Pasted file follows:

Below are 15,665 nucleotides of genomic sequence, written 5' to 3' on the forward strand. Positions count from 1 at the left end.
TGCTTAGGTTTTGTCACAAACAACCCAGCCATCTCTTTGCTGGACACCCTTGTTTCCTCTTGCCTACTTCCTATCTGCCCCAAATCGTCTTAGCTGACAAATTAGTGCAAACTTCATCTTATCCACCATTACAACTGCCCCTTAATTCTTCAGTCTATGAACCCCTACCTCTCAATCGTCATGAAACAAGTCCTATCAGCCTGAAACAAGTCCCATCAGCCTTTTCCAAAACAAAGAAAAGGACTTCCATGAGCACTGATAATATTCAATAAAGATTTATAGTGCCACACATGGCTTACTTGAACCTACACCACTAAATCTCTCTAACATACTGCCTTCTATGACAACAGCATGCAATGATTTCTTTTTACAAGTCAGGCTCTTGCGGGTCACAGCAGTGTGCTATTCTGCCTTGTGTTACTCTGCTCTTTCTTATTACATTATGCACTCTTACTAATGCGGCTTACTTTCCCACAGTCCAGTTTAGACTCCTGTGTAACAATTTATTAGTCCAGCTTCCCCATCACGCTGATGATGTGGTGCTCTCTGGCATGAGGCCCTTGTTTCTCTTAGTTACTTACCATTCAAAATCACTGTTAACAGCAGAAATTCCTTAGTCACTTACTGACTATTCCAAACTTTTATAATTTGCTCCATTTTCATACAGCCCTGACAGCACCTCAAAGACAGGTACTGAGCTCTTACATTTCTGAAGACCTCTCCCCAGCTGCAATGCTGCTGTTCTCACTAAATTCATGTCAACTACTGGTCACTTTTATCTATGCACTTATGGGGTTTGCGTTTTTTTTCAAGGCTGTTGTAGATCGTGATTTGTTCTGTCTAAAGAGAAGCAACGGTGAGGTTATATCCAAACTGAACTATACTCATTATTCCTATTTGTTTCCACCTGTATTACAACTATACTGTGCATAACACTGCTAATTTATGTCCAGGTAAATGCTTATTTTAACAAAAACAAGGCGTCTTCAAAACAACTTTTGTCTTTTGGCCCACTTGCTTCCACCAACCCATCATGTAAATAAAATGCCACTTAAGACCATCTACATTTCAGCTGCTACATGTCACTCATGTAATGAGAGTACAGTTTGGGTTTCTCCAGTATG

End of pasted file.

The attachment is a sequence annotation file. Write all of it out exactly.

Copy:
Below are 15,665 nucleotides of genomic sequence, written 5' to 3' on the forward strand. Positions count from 1 at the left end.
TGCTTAGGTTTTGTCACAAACAACCCAGCCATCTCTTTGCTGGACACCCTTGTTTCCTCTTGCCTACTTCCTATCTGCCCCAAATCGTCTTAGCTGACAAATTAGTGCAAACTTCATCTTATCCACCATTACAACTGCCCCTTAATTCTTCAGTCTATGAACCCCTACCTCTCAATCGTCATGAAACAAGTCCTATCAGCCTGAAACAAGTCCCATCAGCCTTTTCCAAAACAAAGAAAAGGACTTCCATGAGCACTGATAATATTCAATAAAGATTTATAGTGCCACACATGGCTTACTTGAACCTACACCACTAAATCTCTCTAACATACTGCCTTCTATGACAACAGCATGCAATGATTTCTTTTTACAAGTCAGGCTCTTGCGGGTCACAGCAGTGTGCTATTCTGCCTTGTGTTACTCTGCTCTTTCTTATTACATTATGCACTCTTACTAATGCGGCTTACTTTCCCACAGTCCAGTTTAGACTCCTGTGTAACAATTTATTAGTCCAGCTTCCCCATCACGCTGATGATGTGGTGCTCTCTGGCATGAGGCCCTTGTTTCTCTTAGTTACTTACCATTCAAAATCACTGTTAACAGCAGAAATTCCTTAGTCACTTACTGACTATTCCAAACTTTTATAATTTGCTCCATTTTCATACAGCCCTGACAGCACCTCAAAGACAGGTACTGAGCTCTTACATTTCTGAAGACCTCTCCCCAGCTGCAATGCTGCTGTTCTCACTAAATTCATGTCAACTACTGGTCACTTTTATCTATGCACTTATGGGGTTTGCGTTTTTTTTCAAGGCTGTTGTAGATCGTGATTTGTTCTGTCTAAAGAGAAGCAACGGTGAGGTTATATCCAAACTGAACTATACTCATTATTCCTATTTGTTTCCACCTGTATTACAACTATACTGTGCATAACACTGCTAATTTATGTCCAGGTAAATGCTTATTTTAACAAAAACAAGGCGTCTTCAAAACAACTTTTGTCTTTTGGCCCACTTGCTTCCACCAACCCATCATGTAAATAAAATGCCACTTAAGACCATCTACATTTCAGCTGCTACATGTCACTCATGTAATGAGAGTACAGTTTGGGTTTCTCCAGTATG